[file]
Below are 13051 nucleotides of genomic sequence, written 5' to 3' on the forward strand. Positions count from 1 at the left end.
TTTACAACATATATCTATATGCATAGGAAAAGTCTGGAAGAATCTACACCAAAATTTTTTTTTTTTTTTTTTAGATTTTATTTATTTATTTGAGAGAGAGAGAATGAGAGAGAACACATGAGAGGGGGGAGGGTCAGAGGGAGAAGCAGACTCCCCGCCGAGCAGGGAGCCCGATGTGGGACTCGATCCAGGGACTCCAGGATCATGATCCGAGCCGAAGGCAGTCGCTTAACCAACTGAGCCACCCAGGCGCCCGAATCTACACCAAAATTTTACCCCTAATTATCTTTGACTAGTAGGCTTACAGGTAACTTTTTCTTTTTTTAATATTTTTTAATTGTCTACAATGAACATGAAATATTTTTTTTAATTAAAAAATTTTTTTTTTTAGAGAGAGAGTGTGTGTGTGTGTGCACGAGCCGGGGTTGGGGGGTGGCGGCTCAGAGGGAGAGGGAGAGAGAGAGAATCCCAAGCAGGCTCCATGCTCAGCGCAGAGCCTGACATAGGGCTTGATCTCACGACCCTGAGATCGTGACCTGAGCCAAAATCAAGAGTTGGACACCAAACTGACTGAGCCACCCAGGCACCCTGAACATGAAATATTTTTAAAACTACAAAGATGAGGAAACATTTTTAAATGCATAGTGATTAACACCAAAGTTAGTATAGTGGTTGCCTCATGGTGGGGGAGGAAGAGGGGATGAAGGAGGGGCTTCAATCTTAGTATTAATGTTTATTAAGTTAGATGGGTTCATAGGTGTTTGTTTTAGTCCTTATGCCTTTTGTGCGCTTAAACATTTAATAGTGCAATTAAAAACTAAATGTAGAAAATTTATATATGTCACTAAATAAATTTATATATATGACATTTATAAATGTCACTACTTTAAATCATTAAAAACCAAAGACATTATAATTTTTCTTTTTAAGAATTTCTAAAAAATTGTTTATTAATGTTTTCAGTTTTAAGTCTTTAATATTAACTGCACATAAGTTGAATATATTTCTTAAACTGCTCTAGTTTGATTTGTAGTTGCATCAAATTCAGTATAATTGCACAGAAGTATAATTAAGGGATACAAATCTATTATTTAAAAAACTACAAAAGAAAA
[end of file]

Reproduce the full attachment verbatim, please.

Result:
Below are 13051 nucleotides of genomic sequence, written 5' to 3' on the forward strand. Positions count from 1 at the left end.
TTTACAACATATATCTATATGCATAGGAAAAGTCTGGAAGAATCTACACCAAAATTTTTTTTTTTTTTTTTTAGATTTTATTTATTTATTTGAGAGAGAGAGAATGAGAGAGAACACATGAGAGGGGGGAGGGTCAGAGGGAGAAGCAGACTCCCCGCCGAGCAGGGAGCCCGATGTGGGACTCGATCCAGGGACTCCAGGATCATGATCCGAGCCGAAGGCAGTCGCTTAACCAACTGAGCCACCCAGGCGCCCGAATCTACACCAAAATTTTACCCCTAATTATCTTTGACTAGTAGGCTTACAGGTAACTTTTTCTTTTTTTAATATTTTTTAATTGTCTACAATGAACATGAAATATTTTTTTTAATTAAAAAATTTTTTTTTTTAGAGAGAGAGTGTGTGTGTGTGTGCACGAGCCGGGGTTGGGGGGTGGCGGCTCAGAGGGAGAGGGAGAGAGAGAGAATCCCAAGCAGGCTCCATGCTCAGCGCAGAGCCTGACATAGGGCTTGATCTCACGACCCTGAGATCGTGACCTGAGCCAAAATCAAGAGTTGGACACCAAACTGACTGAGCCACCCAGGCACCCTGAACATGAAATATTTTTAAAACTACAAAGATGAGGAAACATTTTTAAATGCATAGTGATTAACACCAAAGTTAGTATAGTGGTTGCCTCATGGTGGGGGAGGAAGAGGGGATGAAGGAGGGGCTTCAATCTTAGTATTAATGTTTATTAAGTTAGATGGGTTCATAGGTGTTTGTTTTAGTCCTTATGCCTTTTGTGCGCTTAAACATTTAATAGTGCAATTAAAAACTAAATGTAGAAAATTTATATATGTCACTAAATAAATTTATATATATGACATTTATAAATGTCACTACTTTAAATCATTAAAAACCAAAGACATTATAATTTTTCTTTTTAAGAATTTCTAAAAAATTGTTTATTAATGTTTTCAGTTTTAAGTCTTTAATATTAACTGCACATAAGTTGAATATATTTCTTAAACTGCTCTAGTTTGATTTGTAGTTGCATCAAATTCAGTATAATTGCACAGAAGTATAATTAAGGGATACAAATCTATTATTTAAAAAACTACAAAAGAAAA